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Dr. Jack West is a medical oncologist and thoracic oncology specialist, and Executive Director of Employer Services at the City of Hope Comprehensive Cancer Center in Duarte, CA.

Older Women with NSCLC Do Better: An Increasingly Consistent Finding
Sun, 08/05/2007 - 12:47
Howard (Jack) West, MD, Associate Clinical Professor, Medical Oncology, Executive Director, Employer Services, Founder, President and CEO of GRACE

Over the past few years, sex-based differences in lung cancer have become increasingly recognized as relevant in prognosis overall and potentially in predicting response to treatment, such as EGFR inhibitors and other targeted therapies. At ASCO 2007, a group led by Dr. Kathy Albain, long committed to learning more about sex differences in lung cancer outcomes, presented a review of results from a series of six recent chemotherapy-based trials conducted by the Southwest Oncology Group (SWOG) in the setting of advanced NSCLC, divided by patient sex (abstract here):

Albain sex-based trials list (Click to enlarge)

Among the 1334 patients enrolled in these six trials, 36% were women; having women under-represented on lung cancer trials is unfortunately typical (although better than it used to be in the US, and still much better than in European trials, where women constitute just 10-15% of patients in some studies). Women and men didn't differ in their characteristics going into the trial, such as age, performance status, and stage, but women were a little less likely to have weight loss of 5% of baseline weight or more compared to men (33% vs 41%).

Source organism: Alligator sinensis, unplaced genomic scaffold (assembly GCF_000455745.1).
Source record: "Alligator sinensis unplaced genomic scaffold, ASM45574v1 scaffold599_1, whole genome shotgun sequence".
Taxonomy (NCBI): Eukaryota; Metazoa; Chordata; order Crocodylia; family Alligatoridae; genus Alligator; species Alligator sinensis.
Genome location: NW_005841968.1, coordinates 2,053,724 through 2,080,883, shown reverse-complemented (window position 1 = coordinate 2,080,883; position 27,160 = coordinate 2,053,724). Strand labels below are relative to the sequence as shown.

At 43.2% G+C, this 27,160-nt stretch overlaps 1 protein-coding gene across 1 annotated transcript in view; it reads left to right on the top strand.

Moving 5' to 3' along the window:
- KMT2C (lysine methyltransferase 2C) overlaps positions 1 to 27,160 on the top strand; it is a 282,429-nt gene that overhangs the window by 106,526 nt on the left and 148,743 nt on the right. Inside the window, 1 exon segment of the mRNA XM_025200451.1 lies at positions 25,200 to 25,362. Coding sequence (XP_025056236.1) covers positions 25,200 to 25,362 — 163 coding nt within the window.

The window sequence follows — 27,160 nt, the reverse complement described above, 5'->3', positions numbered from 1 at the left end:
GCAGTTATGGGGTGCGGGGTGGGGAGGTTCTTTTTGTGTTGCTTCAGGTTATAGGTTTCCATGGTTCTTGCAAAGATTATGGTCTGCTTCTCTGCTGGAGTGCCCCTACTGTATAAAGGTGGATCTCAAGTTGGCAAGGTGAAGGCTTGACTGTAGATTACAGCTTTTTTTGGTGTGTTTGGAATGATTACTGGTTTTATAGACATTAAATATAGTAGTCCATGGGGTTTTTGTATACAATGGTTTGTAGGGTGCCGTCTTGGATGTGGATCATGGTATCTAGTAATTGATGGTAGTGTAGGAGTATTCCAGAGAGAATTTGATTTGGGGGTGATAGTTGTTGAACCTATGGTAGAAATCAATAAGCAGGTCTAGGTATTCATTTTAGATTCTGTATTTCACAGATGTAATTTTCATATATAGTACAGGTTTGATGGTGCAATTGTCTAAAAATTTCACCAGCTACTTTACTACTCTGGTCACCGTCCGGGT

Despite starting out with the same characteristics as the men and experiencing a very similar range and severity of treatment-related side effects as men, women had a significantly better overall survival than men, with a median survival of 11 vs. 8 months, a one year survival of 46% vs. 35%, and a two-year survival of 19% vs. 13% (P = 0.02 for the entire overall survival analysis by sex):

Albain OS curves by sex

But it really wasn't all women. Instead, the better survival was limited to women over 60, while women and men under 60 had a very similar survival:

Albain Sex and Age on SWOG trial

That may sound surprising, but we're seeing more and more that hormonal differences may be pretty important. Next I'll describe some of the mounting evidence that is converging to show that women with high serum estradiol levels (a premenopausal picture) don't do as well as women with low serum estradiol levels most commonly seen in older, post-menopausal women.

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